RockAuto January Newsletter
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Another Happy Customer!
Another Happy Customer!

Excellent! The trunk latch on our 12 year old Toyota decided to not work anymore. Estimates from two places were $400 for the part and $100 for the labor... With shipping to Canada the part cost $47.99 at! Thank you!

Judy in Ontario, Canada

Upcoming Events
Upcoming Events

Need goody bag items and a gift certificate for your show? RockAuto can help! Email for more information.

31 Columbus Cars & Coffee
Columbus, OH Email
6 Angela’s Car Show
Clearwater, FL Email
6 34th Annual Mustang & Ford Roundup
Longwood, FL Email
7 Sons of the American Legion 323 Annual Car Show
Lehigh Acres, FL Email
13 Connerton Elementary School Cars for Champs Fundraiser
Land O' Lakes, FL Email
13 Valentines Show & Shine
Fort Mohave, AZ Email
More Wiper & Washer System Parts
See what we have from Trico
See what we have from Motorcraft
See what we have from Mopar
Wiper and Washer System Parts

Safe driving requires your vehicle's wiper and washer system to operate at peak efficiency. RockAuto offers all of the parts you need to service this important system at reliably low prices.

Manufacturers recommend replacing your wiper blades annually. If you are past this interval or if your wiper blades are leaving streaks and smears on your windshield, now is the time to replace them. RockAuto offers premium beam blades (like Trico Ultra), specialty winter blades (offered in beam or conventional style with anti-icing boots), and everything in between. If you need help narrowing down the correct style wiper blade, visit the wiper blade Info pages to view a handy Wiper Blade Comparison Chart.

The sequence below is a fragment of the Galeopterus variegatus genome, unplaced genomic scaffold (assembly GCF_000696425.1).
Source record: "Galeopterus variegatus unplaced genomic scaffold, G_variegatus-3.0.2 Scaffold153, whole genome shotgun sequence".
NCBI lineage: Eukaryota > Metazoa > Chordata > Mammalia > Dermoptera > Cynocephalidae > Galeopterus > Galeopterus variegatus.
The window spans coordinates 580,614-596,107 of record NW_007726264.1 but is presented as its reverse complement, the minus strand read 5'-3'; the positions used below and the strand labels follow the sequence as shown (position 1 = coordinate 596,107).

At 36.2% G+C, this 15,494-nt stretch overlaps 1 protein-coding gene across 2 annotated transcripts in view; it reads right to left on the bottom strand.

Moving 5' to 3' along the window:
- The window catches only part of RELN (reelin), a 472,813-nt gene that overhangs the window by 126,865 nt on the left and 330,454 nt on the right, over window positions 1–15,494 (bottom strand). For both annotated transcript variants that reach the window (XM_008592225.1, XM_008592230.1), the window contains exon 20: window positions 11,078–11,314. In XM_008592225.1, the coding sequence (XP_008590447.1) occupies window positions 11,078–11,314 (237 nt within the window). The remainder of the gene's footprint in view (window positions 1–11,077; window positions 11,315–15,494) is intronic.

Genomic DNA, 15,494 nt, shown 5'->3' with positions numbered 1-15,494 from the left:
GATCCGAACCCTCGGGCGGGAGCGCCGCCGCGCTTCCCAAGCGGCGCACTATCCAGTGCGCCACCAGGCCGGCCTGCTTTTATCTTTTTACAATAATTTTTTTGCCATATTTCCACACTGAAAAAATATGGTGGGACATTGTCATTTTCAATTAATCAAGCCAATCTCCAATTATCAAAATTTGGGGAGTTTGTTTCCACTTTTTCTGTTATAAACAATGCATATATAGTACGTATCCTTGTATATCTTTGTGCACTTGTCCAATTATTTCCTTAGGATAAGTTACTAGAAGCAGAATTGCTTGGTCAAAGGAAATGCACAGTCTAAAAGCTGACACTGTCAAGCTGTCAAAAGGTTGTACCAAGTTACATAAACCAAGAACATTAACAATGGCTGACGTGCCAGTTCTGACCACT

On some vehicles, if the wiper blades stop working, it can be difficult to determine whether it is due to a faulty wiper motor or a worn wiper linkage/transmission. With certain designs, the original equipment motor and linkage wear out at the same rate. Replacing only the motor or only the linkage will make it necessary to redo the repair to replace the other part relatively soon. RockAuto now has an expanded selection of Wiper Motor & Linkage Assemblies from manufacturers like Motorcraft, Dorman, and Mopar to help restore the wiper system with just one repair. The assemblies arrive ready to install, saving time/money and simplify installation.

Find Wiper Blades, Wiper Motor & Linkage Assemblies, and other wiper parts for your specific car or truck in the "Wiper & Washer" category of the catalog. Check out the Tools & Universal Parts tab for Rain Repellent, Concentrated Windshield Washer Fluid, Wiper Blade Refills and more!